Why are Canada’s international student visas being pursued? | Pro IQRA News

Pro IQRA News Updates.

A continuing Canadian immigration backlog of 151,000 applications has left many international students at risk of missing their entire fall semesters altogether. Many schools recommend that they postpone their semesters, effectively leaving these students in limbo.

Federal data shows that, as of the end of July, 34 percent of pending international student visa applications were taking longer to process than government standards dictate.

Immigration lawyer Mario Bellissimo says a main cause of the backlog is an outdated immigration system that seeks to give a ‘one-size-fits-all’ approach to most applicants.

While COVID-19 has exacerbated the problem, the problem is more historic, Bellissimo told CTV’s Your Morning on Monday. Arguing that the system has been ‘slow to modernise’, he advocates a more nuanced approach.

“We need to have provincial specific study permit categories (and) better training and regulation of educational agents who track these students to Canada,” he said.

According to Bellissimo, the current immigration path of a one- to four-year study permit, which often leads to a work permit for international students after graduation, does not always guarantee permanent residency. He says this should be made clear to applicants.

“If you remove the one-size-fits-all (system), you will have a more nuanced system, one that has caps and ends when individuals cannot be processed in time,” he said, adding that it would allow students to move on.

International students now make up nearly 20 percent of all students enrolled in post-secondary institutions in Canada, up from 7.2 percent in 2010. This group is often seen as a potential solution to the country’s aging workforce.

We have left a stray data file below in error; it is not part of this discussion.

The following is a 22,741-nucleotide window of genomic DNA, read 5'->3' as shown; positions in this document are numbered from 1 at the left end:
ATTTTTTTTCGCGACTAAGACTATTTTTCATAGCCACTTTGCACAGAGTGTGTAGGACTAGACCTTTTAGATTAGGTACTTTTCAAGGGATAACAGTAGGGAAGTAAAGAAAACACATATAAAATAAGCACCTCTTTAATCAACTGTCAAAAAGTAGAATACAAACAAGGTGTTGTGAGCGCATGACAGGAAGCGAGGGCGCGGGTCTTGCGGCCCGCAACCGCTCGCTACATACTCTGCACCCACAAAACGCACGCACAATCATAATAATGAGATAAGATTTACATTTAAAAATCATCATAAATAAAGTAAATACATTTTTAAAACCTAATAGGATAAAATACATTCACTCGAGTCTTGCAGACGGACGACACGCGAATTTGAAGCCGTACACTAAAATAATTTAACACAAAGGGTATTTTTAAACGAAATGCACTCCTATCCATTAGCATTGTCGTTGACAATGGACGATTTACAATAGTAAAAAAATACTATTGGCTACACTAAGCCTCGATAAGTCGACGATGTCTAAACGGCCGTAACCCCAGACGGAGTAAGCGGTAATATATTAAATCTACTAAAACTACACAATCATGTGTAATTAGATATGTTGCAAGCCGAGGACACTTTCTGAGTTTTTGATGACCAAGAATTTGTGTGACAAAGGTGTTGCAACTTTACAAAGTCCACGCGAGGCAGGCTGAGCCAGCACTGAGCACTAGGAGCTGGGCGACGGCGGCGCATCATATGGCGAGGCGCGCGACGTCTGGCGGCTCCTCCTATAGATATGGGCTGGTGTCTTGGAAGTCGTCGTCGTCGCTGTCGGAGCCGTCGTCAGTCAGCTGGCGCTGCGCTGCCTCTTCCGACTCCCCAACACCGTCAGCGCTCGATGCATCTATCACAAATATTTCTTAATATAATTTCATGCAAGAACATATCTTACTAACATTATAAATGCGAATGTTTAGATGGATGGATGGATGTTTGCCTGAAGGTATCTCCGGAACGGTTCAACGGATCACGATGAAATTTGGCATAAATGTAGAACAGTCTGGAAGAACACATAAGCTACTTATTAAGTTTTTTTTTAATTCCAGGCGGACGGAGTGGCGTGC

But the path to steady employment and citizenship for them is paved with complicated immigration requirements and barriers to entry into many workforces, a report published earlier this month by RBC Economics and Thought Leadership found.

“For many, a Canadian education may not provide the desired return on investment,” the report said.

Bellissimo says there is not much the students currently in the immigration backlog waiting for their visas can do.

“It’s very difficult to give these students a meaningful remedy and so many of their lives are interrupted by this, and keep in mind when we think of students, we’re not just talking about individuals coming for their first time. degree,” he said.

“We are thinking of some able students, some who have professional experience, those who come with spouses and families.

So there’s a lot of myth-explosion going on here. And to understand how many lives it really touches.”

In a statement to CTV’s Your Morning, the IRCC said it is moving to a more “integrated, modernized and centralized work environment,” which is expected to help speed up application processing.

Bellissimo says that immigration systems in Canada must take advantage of newer technology such as artificial intelligence if they are to keep up with demand, which currently outstrips supply.

So far this year, the IRCC has processed more than 360,000 study visas, an increase of 17 percent over the same period in 2021.

The High Commissioner of India in Ottawa said in a statement that he is talking to Canadian universities about what can be done to accommodate the large number of Indian international students still waiting for visas.

The high commission said universities have also approached the immigration ministry with their concerns.

Some institutions will offer a remote option for students who cannot reach Canada at the beginning of the term because they have not yet received a visa.

“We have to stay true to the principles of the program, which is really to draw in (the) future, possibly in some cases future Canadians,” Bellissimo said.

“You don’t know who is in that backlog. Someone who can make a big impact on Canada.”

With files from The Canadian Press


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